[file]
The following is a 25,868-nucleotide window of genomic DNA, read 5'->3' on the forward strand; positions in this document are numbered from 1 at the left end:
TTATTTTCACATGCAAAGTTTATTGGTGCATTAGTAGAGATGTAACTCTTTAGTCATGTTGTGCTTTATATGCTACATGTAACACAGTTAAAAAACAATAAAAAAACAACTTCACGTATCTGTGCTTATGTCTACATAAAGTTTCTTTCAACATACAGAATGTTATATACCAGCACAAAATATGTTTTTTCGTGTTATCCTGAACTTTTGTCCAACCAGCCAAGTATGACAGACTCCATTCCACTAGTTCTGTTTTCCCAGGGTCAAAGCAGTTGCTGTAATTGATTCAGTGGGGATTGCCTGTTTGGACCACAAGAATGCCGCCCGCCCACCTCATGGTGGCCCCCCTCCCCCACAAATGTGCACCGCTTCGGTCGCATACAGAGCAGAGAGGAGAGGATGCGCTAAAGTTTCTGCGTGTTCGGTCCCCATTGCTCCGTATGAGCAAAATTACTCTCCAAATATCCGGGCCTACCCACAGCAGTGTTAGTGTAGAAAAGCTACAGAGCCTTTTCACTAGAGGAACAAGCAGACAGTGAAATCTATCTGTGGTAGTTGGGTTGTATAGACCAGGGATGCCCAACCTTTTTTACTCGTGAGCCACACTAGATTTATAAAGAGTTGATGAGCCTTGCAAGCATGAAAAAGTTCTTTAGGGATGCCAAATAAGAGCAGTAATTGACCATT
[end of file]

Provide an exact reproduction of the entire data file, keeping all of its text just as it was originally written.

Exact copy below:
The following is a 25,868-nucleotide window of genomic DNA, read 5'->3' on the forward strand; positions in this document are numbered from 1 at the left end:
TTATTTTCACATGCAAAGTTTATTGGTGCATTAGTAGAGATGTAACTCTTTAGTCATGTTGTGCTTTATATGCTACATGTAACACAGTTAAAAAACAATAAAAAAACAACTTCACGTATCTGTGCTTATGTCTACATAAAGTTTCTTTCAACATACAGAATGTTATATACCAGCACAAAATATGTTTTTTCGTGTTATCCTGAACTTTTGTCCAACCAGCCAAGTATGACAGACTCCATTCCACTAGTTCTGTTTTCCCAGGGTCAAAGCAGTTGCTGTAATTGATTCAGTGGGGATTGCCTGTTTGGACCACAAGAATGCCGCCCGCCCACCTCATGGTGGCCCCCCTCCCCCACAAATGTGCACCGCTTCGGTCGCATACAGAGCAGAGAGGAGAGGATGCGCTAAAGTTTCTGCGTGTTCGGTCCCCATTGCTCCGTATGAGCAAAATTACTCTCCAAATATCCGGGCCTACCCACAGCAGTGTTAGTGTAGAAAAGCTACAGAGCCTTTTCACTAGAGGAACAAGCAGACAGTGAAATCTATCTGTGGTAGTTGGGTTGTATAGACCAGGGATGCCCAACCTTTTTTACTCGTGAGCCACACTAGATTTATAAAGAGTTGATGAGCCTTGCAAGCATGAAAAAGTTCTTTAGGGATGCCAAATAAGAGCAGTAATTGACCATT